Simpson, 36, a two-time Olympic medallist, had been sailing on the Artemis, Sweden's entry in the America's Cup, when the catamaran overturned and trapped him underneath, according to a statement posted on the Artemis Racing website.
"The entire Artemis Racing team is devastated by what happened," CEO Paul Cayard said in the statement. "Our heartfelt condolences are with Andrew's wife and family."
"We obviously had a tragic day today on the bay. It's a shocking experience to go through. We have a lot to deal with for the next few days in terms of ensuring everybody's well-being," he said.
The Artemis website said Simpson was part of an 11-member sailing team and that all other crew members had been accounted for following the mishap.
Simpson won the Olympic Star class gold with Iain Percy - his Artemis team boss - in Beijing in 2008 and they took silver in London in 2012.
The twin-hulled boat was performing a so-called "bear-away" manoeuvre, turning away from the wind, when one bow dropped under the water's surface, and the vessel flipped over, America's Cup spokesman Tim Jeffery told Reuters.
Simpson ended up trapped beneath the boat in the water and had to be pulled out by rescue divers, who tried and failed to revive him, Jeffery said.
The yacht was "very badly damaged," but the team has a backup boat that is expected to be ready to sail in June, he said.
The British Olympic Association said it was "devastated" at the tragic death of Simpson.
"Andrew was a treasured and accomplished member of Team GB, both at the home Olympics in London 2012, where he won silver with childhood friend Iain Percy in the Star class, and at the Beijing 2008 Olympic Games, where he won the gold medal also sailing alongside Iain," a BOA statement read.
"Andrews's talent and humour was an inspiration to others and he will be sorely missed by the Olympic Family."
The incident was believed to be the first fatality in connection with the America's Cup since the early 1990s, when a crew member from a Spanish team died in a training accident off the coast of Majorca in the Mediterranean, Jeffery said.
San Francisco Fire Department spokeswoman Mindy Talmadge confirmed that one male crew member had died in the accident and said he was estimated to have remained under water for 10 to 15 minutes before he was recovered.
She said one other sailor from the Artemis was taken to a hospital with minor injuries and later released.
The precise number of people aboard the Artemis when it tipped over was not immediately clear.
Although America's Cup vessels sail with 11 crew members when they race, they are known to carry one or two more or one or two fewer members on practice runs.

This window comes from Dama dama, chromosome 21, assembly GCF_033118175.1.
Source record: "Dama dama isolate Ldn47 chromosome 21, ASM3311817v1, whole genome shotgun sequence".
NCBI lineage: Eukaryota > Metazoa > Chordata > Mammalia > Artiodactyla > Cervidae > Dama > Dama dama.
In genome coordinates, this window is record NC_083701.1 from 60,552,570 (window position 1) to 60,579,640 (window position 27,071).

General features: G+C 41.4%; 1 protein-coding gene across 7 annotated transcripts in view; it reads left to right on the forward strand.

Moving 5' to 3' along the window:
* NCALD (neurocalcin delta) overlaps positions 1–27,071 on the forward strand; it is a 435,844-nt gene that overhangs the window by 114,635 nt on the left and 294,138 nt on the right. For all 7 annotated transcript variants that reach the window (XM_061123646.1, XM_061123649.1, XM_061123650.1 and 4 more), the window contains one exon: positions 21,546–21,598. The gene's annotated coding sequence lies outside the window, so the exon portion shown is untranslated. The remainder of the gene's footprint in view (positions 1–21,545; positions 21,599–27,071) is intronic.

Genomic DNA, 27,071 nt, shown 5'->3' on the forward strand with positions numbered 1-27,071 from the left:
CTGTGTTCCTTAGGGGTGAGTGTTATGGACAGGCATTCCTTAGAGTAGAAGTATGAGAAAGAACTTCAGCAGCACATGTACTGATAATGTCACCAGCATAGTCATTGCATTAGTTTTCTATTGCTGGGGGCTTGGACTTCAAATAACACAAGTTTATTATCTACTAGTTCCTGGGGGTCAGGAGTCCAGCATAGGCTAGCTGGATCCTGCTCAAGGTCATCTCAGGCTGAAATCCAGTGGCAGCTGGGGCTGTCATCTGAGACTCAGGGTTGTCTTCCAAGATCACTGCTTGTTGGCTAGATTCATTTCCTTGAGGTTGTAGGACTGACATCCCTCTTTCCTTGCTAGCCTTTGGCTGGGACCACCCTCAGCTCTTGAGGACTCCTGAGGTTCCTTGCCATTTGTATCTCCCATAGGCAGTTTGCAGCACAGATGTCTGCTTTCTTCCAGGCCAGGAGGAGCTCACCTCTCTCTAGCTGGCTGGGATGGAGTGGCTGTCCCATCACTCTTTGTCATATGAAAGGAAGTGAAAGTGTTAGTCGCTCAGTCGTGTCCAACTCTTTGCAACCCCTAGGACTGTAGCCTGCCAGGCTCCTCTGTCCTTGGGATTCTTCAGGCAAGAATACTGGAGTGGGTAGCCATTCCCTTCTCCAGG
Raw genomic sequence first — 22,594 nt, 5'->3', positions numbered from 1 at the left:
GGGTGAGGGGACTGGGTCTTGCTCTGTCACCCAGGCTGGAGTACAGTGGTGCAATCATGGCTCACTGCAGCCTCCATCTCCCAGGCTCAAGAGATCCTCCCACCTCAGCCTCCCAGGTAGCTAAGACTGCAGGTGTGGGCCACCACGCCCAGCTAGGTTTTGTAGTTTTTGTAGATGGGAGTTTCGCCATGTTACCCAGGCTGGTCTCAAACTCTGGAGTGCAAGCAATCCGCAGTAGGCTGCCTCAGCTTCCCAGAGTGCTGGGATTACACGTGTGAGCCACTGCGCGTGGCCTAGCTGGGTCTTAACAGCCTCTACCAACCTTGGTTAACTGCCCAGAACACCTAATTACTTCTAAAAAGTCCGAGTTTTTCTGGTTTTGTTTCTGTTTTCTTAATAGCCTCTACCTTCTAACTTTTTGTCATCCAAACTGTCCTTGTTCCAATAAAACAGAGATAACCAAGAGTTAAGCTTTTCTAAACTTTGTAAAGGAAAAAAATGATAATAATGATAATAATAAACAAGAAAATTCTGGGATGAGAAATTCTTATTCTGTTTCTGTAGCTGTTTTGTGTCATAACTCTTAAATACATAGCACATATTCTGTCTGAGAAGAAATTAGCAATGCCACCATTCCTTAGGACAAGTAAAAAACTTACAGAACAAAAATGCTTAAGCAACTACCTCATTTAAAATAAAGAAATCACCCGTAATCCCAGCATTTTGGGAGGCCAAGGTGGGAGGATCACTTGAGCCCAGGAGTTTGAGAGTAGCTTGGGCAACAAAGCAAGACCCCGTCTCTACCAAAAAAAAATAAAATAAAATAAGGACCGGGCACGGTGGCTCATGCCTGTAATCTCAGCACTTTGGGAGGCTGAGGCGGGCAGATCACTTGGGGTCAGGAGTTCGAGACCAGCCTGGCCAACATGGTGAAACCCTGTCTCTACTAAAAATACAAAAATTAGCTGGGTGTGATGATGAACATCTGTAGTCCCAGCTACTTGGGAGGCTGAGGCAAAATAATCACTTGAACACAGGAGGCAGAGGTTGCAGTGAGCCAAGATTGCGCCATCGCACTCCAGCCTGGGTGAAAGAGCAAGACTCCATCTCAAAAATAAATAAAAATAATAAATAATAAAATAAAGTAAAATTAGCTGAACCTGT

A US Coast Guard officer, Pam Boehland, said support boats had pulled 12 crew members from the water, and that one was taken to a San Francisco hospital.
Boehland said the Artemis capsized at about 1300 local time (2000 GMT) northwest of Treasure Island. The crippled vessel remained in the bay, and the Coast Guard established a 100-yard (91-metre) safety zone around the boat, she said.
Winds on Thursday were blowing on the water at 18 to 20 knots, or about 23 to 25 miles per hour, which race organizers described as typical for the bay.
"The boats are designed to sail and compete in winds of up to 30 knots ... so this wasn't excessive," one America's Cup official told Reuters. "It was windy but not super-extreme."
Race organizers said Simpson was assigned as the crew's tactician but also would have been involved in operating winches and performing other tasks necessary to sail the twin-hulled boat.
Clive Woodward, director of elite performance for the British Olympic Association, wrote on Twitter: "Totally shocked to hear Olympic star Andrew 'Bart' Simpson died after Swedish America's cup catamaran capsizes - thoughts with his family."
John Derbyshire, Royal Yachting Association performance director, said: "We’re devastated by the news from San Francisco today. Andrew is someone I’ve worked closely with since the age of 16 – he was a great talent, and a key figure in our World Class Programme over many years culminating in his well-deserved Olympic success. He was a huge inspiration to others, both within the British Sailing Team and across the nation and our deepest sympathies go out to his family at this terrible time."
The wreck was at least the fourth major accident in just over a year off the California coast or involving California vessels.
In March, a crew member was killed when a 30-foot sailboat broke apart in rough seas during a race near San Clemente Island.
In April 2012, four crewmen in a race from Southern California to Mexico died after their yacht ran aground. Two weeks earlier, five sailors died in a racing accident near the Farallon Islands off the coast of San Francisco.
The Farallon incident prompted the Coast Guard to temporarily suspend racing in the Pacific Ocean off northern California.